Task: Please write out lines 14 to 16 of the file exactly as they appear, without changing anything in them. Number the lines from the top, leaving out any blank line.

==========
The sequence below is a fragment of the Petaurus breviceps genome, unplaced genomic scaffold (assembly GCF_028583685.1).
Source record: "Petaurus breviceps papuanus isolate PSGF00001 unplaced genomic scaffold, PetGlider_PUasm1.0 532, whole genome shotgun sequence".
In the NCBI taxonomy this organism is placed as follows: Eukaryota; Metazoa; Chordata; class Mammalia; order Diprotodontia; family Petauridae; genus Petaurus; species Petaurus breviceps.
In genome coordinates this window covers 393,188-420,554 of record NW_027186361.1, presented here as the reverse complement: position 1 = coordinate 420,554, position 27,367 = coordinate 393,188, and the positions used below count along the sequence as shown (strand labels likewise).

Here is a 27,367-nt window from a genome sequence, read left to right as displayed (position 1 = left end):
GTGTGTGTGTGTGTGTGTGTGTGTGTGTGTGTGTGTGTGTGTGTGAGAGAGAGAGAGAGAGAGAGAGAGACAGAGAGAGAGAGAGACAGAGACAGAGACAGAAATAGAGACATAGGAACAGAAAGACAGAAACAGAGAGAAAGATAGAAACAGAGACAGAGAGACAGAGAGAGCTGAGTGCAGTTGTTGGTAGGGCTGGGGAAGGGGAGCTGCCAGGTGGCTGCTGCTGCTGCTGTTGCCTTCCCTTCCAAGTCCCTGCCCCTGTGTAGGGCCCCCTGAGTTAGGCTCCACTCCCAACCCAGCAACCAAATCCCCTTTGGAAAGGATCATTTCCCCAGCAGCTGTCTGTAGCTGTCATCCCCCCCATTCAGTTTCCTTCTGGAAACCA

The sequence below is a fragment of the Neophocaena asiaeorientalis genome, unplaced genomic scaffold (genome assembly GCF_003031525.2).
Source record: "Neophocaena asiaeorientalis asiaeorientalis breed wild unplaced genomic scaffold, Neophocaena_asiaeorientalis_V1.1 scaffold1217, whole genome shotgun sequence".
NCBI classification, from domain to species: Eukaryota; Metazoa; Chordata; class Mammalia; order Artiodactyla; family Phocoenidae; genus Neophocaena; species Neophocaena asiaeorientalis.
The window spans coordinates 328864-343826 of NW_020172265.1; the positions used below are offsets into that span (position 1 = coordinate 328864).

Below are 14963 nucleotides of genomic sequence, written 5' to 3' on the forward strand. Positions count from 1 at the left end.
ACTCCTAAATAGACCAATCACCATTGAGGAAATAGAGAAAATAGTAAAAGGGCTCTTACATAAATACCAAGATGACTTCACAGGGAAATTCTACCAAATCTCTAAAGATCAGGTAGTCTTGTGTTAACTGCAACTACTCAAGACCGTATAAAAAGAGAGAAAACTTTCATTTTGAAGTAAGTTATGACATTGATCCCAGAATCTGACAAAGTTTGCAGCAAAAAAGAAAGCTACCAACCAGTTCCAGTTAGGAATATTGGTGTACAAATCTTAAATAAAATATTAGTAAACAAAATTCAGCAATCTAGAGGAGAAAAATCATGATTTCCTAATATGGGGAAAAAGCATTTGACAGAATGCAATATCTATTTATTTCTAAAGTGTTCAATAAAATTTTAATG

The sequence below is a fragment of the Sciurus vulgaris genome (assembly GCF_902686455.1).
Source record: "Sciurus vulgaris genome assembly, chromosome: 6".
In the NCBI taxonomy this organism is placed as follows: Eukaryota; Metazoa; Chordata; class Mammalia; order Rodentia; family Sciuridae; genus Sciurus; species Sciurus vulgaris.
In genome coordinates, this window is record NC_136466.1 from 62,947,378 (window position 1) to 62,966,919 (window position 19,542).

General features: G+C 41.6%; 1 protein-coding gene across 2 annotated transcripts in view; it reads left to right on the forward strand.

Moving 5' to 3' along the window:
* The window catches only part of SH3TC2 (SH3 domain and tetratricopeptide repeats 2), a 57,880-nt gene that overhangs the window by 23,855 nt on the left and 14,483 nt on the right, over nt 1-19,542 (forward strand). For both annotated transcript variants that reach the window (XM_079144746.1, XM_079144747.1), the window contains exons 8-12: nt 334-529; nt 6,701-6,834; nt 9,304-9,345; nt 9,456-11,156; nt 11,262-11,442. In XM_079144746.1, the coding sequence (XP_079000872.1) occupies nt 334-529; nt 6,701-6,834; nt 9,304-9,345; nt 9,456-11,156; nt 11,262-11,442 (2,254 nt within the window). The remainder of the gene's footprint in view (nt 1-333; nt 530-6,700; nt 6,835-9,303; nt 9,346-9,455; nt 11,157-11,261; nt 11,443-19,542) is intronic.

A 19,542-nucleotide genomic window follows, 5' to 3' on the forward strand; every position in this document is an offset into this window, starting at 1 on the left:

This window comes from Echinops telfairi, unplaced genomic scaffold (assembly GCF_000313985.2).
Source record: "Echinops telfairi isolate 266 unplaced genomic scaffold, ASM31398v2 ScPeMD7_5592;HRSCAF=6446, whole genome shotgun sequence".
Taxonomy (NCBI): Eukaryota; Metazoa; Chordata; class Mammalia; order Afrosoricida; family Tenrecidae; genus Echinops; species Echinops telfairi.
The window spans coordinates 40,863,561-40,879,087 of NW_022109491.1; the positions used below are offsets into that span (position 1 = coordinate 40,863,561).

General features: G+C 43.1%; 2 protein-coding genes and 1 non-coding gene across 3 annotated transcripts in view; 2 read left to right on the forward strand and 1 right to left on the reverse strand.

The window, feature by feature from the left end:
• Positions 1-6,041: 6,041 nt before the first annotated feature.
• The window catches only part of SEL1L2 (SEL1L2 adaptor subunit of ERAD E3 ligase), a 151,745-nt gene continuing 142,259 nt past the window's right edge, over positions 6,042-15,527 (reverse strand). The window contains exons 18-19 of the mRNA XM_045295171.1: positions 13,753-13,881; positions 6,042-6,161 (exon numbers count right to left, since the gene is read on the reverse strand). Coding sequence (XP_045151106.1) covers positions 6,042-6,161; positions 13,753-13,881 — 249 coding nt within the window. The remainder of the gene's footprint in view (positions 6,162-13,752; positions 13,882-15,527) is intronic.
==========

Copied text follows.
Source record: "Sciurus vulgaris genome assembly, chromosome: 6".
In the NCBI taxonomy this organism is placed as follows: Eukaryota; Metazoa; Chordata; class Mammalia; order Rodentia; family Sciuridae; genus Sciurus; species Sciurus vulgaris.
In genome coordinates, this window is record NC_136466.1 from 62,947,378 (window position 1) to 62,966,919 (window position 19,542).